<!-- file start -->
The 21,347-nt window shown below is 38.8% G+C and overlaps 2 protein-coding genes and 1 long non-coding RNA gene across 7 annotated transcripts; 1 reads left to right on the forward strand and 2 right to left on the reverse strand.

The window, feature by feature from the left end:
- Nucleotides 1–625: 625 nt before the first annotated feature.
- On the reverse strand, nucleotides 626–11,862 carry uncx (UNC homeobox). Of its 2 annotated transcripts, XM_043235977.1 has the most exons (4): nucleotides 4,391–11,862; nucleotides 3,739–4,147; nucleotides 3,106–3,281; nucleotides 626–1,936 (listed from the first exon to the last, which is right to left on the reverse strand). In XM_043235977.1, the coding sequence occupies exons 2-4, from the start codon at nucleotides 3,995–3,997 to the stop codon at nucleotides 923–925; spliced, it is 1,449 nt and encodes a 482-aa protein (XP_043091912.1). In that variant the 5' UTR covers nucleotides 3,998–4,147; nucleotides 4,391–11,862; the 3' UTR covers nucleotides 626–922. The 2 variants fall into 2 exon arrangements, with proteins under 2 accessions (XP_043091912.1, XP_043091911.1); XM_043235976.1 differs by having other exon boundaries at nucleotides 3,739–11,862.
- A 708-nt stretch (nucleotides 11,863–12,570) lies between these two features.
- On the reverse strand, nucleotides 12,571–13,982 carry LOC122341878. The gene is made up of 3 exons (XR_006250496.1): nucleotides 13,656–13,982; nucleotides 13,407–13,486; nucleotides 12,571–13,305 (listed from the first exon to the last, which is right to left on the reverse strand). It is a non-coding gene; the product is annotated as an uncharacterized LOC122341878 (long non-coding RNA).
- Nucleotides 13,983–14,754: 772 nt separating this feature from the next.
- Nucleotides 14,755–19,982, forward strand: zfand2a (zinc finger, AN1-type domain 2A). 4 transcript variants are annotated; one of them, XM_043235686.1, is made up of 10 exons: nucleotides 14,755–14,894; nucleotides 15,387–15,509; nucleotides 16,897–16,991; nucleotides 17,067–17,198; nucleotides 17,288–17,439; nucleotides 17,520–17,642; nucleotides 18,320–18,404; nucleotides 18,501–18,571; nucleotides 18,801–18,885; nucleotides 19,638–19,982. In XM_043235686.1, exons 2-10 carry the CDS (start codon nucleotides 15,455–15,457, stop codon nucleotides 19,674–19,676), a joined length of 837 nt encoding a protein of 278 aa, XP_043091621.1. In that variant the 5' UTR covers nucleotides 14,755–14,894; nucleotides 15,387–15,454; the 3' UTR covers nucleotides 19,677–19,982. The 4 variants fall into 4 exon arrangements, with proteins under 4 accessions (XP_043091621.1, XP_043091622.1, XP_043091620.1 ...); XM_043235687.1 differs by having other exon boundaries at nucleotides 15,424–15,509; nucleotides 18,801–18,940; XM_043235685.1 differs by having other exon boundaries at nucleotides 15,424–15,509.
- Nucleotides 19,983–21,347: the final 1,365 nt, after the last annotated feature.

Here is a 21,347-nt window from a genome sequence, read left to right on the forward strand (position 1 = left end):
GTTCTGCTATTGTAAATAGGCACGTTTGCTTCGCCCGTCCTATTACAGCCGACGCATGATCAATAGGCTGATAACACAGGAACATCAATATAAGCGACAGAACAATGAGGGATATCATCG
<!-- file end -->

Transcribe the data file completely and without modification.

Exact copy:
The 21,347-nt window shown below is 38.8% G+C and overlaps 2 protein-coding genes and 1 long non-coding RNA gene across 7 annotated transcripts; 1 reads left to right on the forward strand and 2 right to left on the reverse strand.

The window, feature by feature from the left end:
- Nucleotides 1–625: 625 nt before the first annotated feature.
- On the reverse strand, nucleotides 626–11,862 carry uncx (UNC homeobox). Of its 2 annotated transcripts, XM_043235977.1 has the most exons (4): nucleotides 4,391–11,862; nucleotides 3,739–4,147; nucleotides 3,106–3,281; nucleotides 626–1,936 (listed from the first exon to the last, which is right to left on the reverse strand). In XM_043235977.1, the coding sequence occupies exons 2-4, from the start codon at nucleotides 3,995–3,997 to the stop codon at nucleotides 923–925; spliced, it is 1,449 nt and encodes a 482-aa protein (XP_043091912.1). In that variant the 5' UTR covers nucleotides 3,998–4,147; nucleotides 4,391–11,862; the 3' UTR covers nucleotides 626–922. The 2 variants fall into 2 exon arrangements, with proteins under 2 accessions (XP_043091912.1, XP_043091911.1); XM_043235976.1 differs by having other exon boundaries at nucleotides 3,739–11,862.
- A 708-nt stretch (nucleotides 11,863–12,570) lies between these two features.
- On the reverse strand, nucleotides 12,571–13,982 carry LOC122341878. The gene is made up of 3 exons (XR_006250496.1): nucleotides 13,656–13,982; nucleotides 13,407–13,486; nucleotides 12,571–13,305 (listed from the first exon to the last, which is right to left on the reverse strand). It is a non-coding gene; the product is annotated as an uncharacterized LOC122341878 (long non-coding RNA).
- Nucleotides 13,983–14,754: 772 nt separating this feature from the next.
- Nucleotides 14,755–19,982, forward strand: zfand2a (zinc finger, AN1-type domain 2A). 4 transcript variants are annotated; one of them, XM_043235686.1, is made up of 10 exons: nucleotides 14,755–14,894; nucleotides 15,387–15,509; nucleotides 16,897–16,991; nucleotides 17,067–17,198; nucleotides 17,288–17,439; nucleotides 17,520–17,642; nucleotides 18,320–18,404; nucleotides 18,501–18,571; nucleotides 18,801–18,885; nucleotides 19,638–19,982. In XM_043235686.1, exons 2-10 carry the CDS (start codon nucleotides 15,455–15,457, stop codon nucleotides 19,674–19,676), a joined length of 837 nt encoding a protein of 278 aa, XP_043091621.1. In that variant the 5' UTR covers nucleotides 14,755–14,894; nucleotides 15,387–15,454; the 3' UTR covers nucleotides 19,677–19,982. The 4 variants fall into 4 exon arrangements, with proteins under 4 accessions (XP_043091621.1, XP_043091622.1, XP_043091620.1 ...); XM_043235687.1 differs by having other exon boundaries at nucleotides 15,424–15,509; nucleotides 18,801–18,940; XM_043235685.1 differs by having other exon boundaries at nucleotides 15,424–15,509.
- Nucleotides 19,983–21,347: the final 1,365 nt, after the last annotated feature.

Here is a 21,347-nt window from a genome sequence, read left to right on the forward strand (position 1 = left end):
GTTCTGCTATTGTAAATAGGCACGTTTGCTTCGCCCGTCCTATTACAGCCGACGCATGATCAATAGGCTGATAACACAGGAACATCAATATAAGCGACAGAACAATGAGGGATATCATCG